“It made sense to initiate the process of bringing the program to a close,” Lacker said. “I expect further reductions in the pace of purchases to be under consideration at upcoming meetings.”
The Federal Open Market Committee, scheduled to meet Jan. 28-29, will probably reduce its purchases in $10 billion increments over the next seven meetings before ending them in December, according to a Bloomberg News survey of economists after the FOMC announced its tapering on Dec. 18. The Fed will release minutes from its last meeting on Jan. 8.
Fed Bank of Philadelphia President Charles Plosser, an opponent of bond purchases by the Fed, said central bankers may be too optimistic they can smoothly pull back accommodation.
“We like to believe that everything is going to be gradual, everything is going to be smooth, and everything is going to be hunky-dory,” Plosser said during a discussion at the Philadelphia conference. “History does suggest that the Fed, as an institution, is oftentimes late when it comes to tightening.”
Three rounds of Fed stimulus have helped propel the equities benchmark higher by as much as 173% from a 12- year low in 2009.
The S&P 500’s decline yesterday snapped a streak of five straight gains on the first trading session of January, as investors sold shares following the best annual rally since 1998. The Dow average climbed 27% last year for its best performance since 1995.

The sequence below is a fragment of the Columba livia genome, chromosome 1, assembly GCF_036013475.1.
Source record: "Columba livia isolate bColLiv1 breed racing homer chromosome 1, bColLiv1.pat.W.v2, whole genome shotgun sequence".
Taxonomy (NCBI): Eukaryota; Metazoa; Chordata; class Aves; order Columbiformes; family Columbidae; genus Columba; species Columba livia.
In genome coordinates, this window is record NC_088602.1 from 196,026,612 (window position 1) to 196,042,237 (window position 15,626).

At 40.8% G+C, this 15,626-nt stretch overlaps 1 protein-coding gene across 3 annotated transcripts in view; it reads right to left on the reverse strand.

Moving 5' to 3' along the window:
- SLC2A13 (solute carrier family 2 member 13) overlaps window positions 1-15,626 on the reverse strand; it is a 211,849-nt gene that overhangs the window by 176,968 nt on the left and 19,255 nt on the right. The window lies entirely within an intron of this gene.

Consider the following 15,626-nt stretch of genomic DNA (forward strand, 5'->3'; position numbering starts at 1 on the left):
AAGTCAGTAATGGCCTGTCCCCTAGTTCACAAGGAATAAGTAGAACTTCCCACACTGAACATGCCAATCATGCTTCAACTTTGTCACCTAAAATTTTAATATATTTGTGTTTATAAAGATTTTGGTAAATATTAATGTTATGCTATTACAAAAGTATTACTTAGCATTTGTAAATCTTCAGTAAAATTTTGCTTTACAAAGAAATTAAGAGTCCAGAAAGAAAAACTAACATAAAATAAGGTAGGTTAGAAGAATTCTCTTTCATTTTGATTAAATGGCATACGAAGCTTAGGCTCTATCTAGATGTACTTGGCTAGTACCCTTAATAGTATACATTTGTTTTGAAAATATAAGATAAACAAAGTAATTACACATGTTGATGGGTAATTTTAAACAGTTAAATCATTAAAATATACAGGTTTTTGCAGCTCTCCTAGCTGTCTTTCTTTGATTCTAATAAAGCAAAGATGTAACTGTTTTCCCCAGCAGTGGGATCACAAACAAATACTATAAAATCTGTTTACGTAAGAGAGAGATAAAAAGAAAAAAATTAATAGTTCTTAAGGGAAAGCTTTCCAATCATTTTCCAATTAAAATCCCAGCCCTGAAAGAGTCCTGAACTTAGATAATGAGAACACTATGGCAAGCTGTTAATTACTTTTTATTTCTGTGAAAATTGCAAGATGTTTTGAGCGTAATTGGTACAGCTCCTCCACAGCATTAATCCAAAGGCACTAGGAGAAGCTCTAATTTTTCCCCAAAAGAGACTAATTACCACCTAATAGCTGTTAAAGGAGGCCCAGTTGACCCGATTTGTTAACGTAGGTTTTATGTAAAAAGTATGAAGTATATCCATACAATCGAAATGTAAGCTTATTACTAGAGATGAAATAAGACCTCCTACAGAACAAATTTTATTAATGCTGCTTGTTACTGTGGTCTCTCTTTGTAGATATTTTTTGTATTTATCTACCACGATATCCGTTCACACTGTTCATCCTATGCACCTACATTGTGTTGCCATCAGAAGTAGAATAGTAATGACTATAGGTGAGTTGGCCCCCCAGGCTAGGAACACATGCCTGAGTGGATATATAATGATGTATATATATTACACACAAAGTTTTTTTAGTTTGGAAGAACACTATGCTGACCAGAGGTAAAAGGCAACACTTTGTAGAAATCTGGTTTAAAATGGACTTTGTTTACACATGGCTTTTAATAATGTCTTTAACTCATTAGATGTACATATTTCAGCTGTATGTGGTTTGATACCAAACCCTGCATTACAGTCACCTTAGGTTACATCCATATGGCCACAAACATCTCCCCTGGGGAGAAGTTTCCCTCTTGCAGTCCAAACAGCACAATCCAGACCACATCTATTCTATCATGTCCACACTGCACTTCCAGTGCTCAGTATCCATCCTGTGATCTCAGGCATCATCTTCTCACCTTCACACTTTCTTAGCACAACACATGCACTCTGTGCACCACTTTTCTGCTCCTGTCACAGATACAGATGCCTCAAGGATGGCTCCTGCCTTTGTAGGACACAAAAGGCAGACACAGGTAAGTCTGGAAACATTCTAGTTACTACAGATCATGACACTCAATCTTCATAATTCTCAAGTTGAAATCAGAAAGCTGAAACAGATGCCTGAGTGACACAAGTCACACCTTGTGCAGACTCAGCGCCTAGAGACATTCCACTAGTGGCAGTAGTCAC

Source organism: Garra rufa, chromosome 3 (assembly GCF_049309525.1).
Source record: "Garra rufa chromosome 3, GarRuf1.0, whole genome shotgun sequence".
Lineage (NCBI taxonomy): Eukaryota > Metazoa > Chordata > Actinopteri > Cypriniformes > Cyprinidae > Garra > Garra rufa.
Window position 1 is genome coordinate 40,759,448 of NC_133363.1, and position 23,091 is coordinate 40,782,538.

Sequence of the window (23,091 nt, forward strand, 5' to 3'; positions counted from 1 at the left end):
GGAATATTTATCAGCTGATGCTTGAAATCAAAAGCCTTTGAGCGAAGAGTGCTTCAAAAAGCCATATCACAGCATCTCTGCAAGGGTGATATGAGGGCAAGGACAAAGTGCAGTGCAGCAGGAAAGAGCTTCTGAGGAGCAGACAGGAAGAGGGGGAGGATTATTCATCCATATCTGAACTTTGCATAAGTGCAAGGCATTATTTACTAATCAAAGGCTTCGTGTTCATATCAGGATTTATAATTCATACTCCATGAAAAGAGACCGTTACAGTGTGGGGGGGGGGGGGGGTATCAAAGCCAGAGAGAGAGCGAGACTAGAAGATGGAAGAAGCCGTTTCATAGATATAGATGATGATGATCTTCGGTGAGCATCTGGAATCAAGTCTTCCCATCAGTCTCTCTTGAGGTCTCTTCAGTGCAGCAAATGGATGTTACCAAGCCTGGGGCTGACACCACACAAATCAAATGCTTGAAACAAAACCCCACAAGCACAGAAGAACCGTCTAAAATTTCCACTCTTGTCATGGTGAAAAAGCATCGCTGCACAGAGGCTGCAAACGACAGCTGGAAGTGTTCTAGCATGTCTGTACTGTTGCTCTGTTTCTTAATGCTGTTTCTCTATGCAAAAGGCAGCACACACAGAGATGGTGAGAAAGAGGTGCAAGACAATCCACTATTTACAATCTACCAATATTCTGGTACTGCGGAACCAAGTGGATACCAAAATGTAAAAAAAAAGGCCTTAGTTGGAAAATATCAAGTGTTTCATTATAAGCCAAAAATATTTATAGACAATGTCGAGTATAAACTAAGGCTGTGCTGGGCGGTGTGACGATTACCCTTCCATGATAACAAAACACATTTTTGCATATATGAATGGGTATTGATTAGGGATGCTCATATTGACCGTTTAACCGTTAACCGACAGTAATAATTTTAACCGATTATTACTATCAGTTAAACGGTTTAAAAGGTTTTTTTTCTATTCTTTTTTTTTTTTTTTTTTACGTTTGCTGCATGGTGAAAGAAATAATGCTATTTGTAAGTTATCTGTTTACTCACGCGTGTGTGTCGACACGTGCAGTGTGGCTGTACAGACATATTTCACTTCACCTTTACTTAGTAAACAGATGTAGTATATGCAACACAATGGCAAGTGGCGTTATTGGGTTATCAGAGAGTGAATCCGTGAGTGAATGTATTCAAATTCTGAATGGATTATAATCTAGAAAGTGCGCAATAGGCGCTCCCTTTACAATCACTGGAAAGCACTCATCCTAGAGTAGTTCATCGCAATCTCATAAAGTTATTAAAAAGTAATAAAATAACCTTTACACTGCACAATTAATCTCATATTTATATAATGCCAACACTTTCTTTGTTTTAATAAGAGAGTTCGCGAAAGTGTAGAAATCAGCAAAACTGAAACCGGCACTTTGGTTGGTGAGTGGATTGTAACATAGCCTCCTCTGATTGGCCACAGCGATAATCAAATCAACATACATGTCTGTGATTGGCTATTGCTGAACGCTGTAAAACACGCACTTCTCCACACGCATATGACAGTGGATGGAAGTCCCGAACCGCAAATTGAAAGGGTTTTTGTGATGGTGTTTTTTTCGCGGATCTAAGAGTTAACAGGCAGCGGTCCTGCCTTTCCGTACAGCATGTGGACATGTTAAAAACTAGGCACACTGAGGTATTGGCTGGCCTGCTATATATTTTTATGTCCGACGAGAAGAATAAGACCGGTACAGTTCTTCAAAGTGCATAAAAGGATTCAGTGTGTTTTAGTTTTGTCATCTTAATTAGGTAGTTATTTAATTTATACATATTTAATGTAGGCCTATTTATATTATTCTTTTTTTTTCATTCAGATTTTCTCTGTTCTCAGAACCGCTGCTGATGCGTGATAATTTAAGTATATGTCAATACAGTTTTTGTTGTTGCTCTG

“Today is portfolio balancing and a little bargain hunting after the selloff yesterday,” Donald Selkin, who helps manage about $4 billion as the New York-based chief market strategist at National Securities Corp, said in a telephone interview. “There was no fundamental reason for the decline yesterday. Everyone was kind of stunned.”
Equity returns will slow this year, Wall Street strategists forecast. The S&P 500 will end 2014 at 1,950, according to the average of 20 estimates compiled by Bloomberg. That represents a 5.5% gain from the end of 2013.
Analysts estimate earnings for S&P 500 companies in the fourth quarter grew by 5.2%, according to data compiled by Bloomberg. Alcoa Inc. will unofficially begin the reporting season when it discloses results after the markets close on Jan. 9.
The Chicago Board Options Exchange Volatility Index, the gauge of S&P 500 options known as the VIX, fell 4.6% to 13.57, halting a four-day rally. The gauge finished 2013 with a 24% drop, the largest decline since 2009.
Seven of 10 main S&P 500 groups rose today, with financial shares rallying 0.9% to pace gains. JPMorgan Chase & Co. added 1.3% to $58.94 for the biggest gain in the Dow.
FireEye, which offers security for e-mail, files and websites, surged 37% to $56.37, the highest level since the shares began trading in September. A venture-capital firm set up by the Central Intelligence Agency invested in FireEye in 2009. Mandiant specializes in detecting malware and responding to incidents.
Delta Air Lines Inc. rose 5.7% to $29.27 for the biggest gain in the S&P 500. The airline carrier reported that a key revenue metric rose 10% in December over the same month a year prior. The company also said it expects to report more than $1 billion in operating cash flow from last month.
Sirius XM Holdings Inc. advanced 2.3% to $3.58 after Evercore Partners Inc. analyst Bryan Kraft raised the stock to overweight from equalweight.